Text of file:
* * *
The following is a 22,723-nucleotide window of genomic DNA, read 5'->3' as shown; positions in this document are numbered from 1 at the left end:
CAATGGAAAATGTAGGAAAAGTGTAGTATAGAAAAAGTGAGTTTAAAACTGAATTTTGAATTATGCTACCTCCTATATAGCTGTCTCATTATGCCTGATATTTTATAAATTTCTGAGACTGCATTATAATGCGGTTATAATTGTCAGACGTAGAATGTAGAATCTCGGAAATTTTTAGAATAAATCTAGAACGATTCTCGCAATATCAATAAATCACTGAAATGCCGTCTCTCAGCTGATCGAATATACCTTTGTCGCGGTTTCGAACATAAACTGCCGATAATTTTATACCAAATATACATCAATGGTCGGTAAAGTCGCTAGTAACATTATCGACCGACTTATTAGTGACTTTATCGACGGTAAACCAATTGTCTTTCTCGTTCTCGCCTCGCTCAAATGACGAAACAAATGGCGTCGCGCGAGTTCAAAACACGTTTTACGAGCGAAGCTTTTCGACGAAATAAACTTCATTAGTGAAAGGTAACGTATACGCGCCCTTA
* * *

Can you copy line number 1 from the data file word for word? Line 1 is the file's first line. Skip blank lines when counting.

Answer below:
The following is a 22,723-nucleotide window of genomic DNA, read 5'->3' as shown; positions in this document are numbered from 1 at the left end: